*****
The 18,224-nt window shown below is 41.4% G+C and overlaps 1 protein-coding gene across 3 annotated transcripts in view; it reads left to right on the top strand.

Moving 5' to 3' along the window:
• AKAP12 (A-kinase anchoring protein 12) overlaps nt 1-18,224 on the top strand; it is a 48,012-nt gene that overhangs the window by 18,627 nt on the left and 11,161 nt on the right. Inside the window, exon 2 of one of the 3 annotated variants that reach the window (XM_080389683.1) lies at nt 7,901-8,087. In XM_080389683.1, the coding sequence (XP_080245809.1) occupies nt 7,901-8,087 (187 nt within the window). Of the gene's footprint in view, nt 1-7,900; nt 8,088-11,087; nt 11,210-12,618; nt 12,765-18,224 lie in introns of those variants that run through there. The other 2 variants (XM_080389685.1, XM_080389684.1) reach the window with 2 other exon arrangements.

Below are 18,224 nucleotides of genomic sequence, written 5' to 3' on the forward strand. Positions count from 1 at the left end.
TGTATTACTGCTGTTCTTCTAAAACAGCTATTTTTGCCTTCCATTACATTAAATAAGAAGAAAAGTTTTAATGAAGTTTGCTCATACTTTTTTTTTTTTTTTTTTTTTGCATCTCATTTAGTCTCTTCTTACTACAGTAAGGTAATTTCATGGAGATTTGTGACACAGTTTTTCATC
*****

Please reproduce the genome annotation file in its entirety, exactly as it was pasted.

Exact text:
The 18,224-nt window shown below is 41.4% G+C and overlaps 1 protein-coding gene across 3 annotated transcripts in view; it reads left to right on the top strand.

Moving 5' to 3' along the window:
• AKAP12 (A-kinase anchoring protein 12) overlaps nt 1-18,224 on the top strand; it is a 48,012-nt gene that overhangs the window by 18,627 nt on the left and 11,161 nt on the right. Inside the window, exon 2 of one of the 3 annotated variants that reach the window (XM_080389683.1) lies at nt 7,901-8,087. In XM_080389683.1, the coding sequence (XP_080245809.1) occupies nt 7,901-8,087 (187 nt within the window). Of the gene's footprint in view, nt 1-7,900; nt 8,088-11,087; nt 11,210-12,618; nt 12,765-18,224 lie in introns of those variants that run through there. The other 2 variants (XM_080389685.1, XM_080389684.1) reach the window with 2 other exon arrangements.

Below are 18,224 nucleotides of genomic sequence, written 5' to 3' on the forward strand. Positions count from 1 at the left end.
TGTATTACTGCTGTTCTTCTAAAACAGCTATTTTTGCCTTCCATTACATTAAATAAGAAGAAAAGTTTTAATGAAGTTTGCTCATACTTTTTTTTTTTTTTTTTTTTTGCATCTCATTTAGTCTCTTCTTACTACAGTAAGGTAATTTCATGGAGATTTGTGACACAGTTTTTCATC